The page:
General Phil Sheridan
In the spring of 1874 General Sheridan, with full military and political backing, decided to “send a column of troops into the Black Hills in order to establish a fort there, and, although this reason was unacknowledged, to find gold. This was a direct, open, unilateral violation of the treaty of 1868.”
The above quote is taken from Ambrose’s Crazy Horse and Custer: The Parallel Lives of Two American Warriors. While this source is certainly one of the most outstanding works on the subject of the Plains Indians and other related subjects, the above quote serves to illustrate the difficulty, then as now, in ascertaining the true and actual meaning of the Treaty of 1868 and other treaties made between the United States Government and any group of Native Americans.
Under Article 2 of the Fort Laramie Treaty of 1868, concerning the reservation area, it is specified that this land which includes the Black Hills: “is, set apart for the absolute and undisturbed use and occupation of the Indians herein named.” In accordance with this quote, the United States Government did not have the right to enter the Black Hills nor to establish a fort there. Then [the following brackets are mine] just a few lines later, also under Article 2 it contradicts itself by stating that:
“United Sates now solemnly agrees that no persons except those herein designated and authorized so to do, and except [here’s the contradiction] such officers, agents, and employees of the government as may be authorized [authorized by whom, the Indians that own the land or the government?] to enter upon Indian reservations in discharge of duties enjoined by law, shall ever be permitted to pass over, settle upon, or reside in the territory described in this article, or in such territory. . . .” [This does, however, exclude non-government white settlement and miners —unless, of course, the government says they are government employees, but that’s another issue.]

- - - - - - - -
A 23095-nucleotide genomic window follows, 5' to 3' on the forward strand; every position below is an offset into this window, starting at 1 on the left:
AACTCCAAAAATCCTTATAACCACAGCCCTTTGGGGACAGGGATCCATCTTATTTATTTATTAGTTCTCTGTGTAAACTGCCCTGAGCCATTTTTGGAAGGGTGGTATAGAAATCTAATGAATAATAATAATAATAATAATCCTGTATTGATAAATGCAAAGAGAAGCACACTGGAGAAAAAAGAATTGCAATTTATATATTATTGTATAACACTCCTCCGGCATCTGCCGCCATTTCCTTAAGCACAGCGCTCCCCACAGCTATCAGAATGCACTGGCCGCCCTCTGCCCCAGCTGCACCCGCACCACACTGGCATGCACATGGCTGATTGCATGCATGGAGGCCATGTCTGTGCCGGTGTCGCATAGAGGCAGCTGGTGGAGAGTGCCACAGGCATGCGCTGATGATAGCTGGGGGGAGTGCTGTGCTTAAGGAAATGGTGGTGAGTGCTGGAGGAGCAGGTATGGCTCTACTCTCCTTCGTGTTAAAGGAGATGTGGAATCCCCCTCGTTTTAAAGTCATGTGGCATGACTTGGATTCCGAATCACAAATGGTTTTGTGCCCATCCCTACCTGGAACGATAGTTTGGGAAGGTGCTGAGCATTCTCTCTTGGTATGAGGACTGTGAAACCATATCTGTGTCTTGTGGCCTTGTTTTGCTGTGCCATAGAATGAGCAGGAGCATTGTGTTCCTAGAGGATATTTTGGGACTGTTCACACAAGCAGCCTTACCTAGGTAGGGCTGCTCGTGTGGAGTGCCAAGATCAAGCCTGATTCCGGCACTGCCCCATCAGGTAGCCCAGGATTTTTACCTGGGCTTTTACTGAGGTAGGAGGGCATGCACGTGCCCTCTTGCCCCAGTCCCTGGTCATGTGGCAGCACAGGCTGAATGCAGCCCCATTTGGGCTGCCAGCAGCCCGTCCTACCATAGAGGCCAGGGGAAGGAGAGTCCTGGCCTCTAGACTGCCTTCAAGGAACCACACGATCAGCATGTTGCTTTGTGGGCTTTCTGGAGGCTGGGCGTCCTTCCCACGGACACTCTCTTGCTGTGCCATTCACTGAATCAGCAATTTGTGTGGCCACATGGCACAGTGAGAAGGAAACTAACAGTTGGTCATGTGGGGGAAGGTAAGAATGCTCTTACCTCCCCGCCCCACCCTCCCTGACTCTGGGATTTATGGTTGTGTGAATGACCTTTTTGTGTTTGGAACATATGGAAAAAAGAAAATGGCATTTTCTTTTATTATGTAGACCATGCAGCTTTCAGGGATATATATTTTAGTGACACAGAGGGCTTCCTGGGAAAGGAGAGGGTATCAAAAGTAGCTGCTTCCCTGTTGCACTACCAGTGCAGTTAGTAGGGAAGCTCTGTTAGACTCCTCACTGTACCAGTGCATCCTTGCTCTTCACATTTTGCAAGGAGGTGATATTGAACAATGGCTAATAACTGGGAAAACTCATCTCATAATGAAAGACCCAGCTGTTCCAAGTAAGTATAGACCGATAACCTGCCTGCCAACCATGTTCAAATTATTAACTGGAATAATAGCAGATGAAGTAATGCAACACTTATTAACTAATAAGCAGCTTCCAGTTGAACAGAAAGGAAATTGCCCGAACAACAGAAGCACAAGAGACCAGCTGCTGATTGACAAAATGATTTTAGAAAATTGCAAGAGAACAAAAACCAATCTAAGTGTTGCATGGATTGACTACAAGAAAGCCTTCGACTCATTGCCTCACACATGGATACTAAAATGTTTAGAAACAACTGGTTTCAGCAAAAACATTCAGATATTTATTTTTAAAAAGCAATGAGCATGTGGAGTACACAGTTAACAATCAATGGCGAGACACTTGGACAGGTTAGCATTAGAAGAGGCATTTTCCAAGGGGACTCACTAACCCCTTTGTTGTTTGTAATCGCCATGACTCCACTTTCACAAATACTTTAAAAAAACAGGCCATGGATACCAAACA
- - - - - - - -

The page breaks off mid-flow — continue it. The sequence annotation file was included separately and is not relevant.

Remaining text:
But right or wrong, no matter the actual meaning of the treaty, Sheridan said that a fort must be established in or near the Black Hills because the Sioux were not living up to their agreements in the treaty. He particularly charged that the hostiles were still killing settlers in Nebraska and disrupting the railroads even though the Indian agents were unanimous in agreeing that the tribes were behaving well. In fact, Sheridan himself, in 1873, had reported officially that “The condition of Indian affairs in the Department of the Dakota has been remarkably quiet . . .”
Before leaving this controversial subject it must be remembered that certain ‘hostile’ chiefs, Sitting Bull and Crazy Horse in particular, did not sign the treaty in question. These Indians, therefore, in spite of what they may have or have not done, were not breaking the treaty. They couldn’t break a treaty they had not signed. Of course, the whites did not see it this way, or choose not to understand that an Indian leader of one band could not sign a treaty for another band they did not belong to or lead.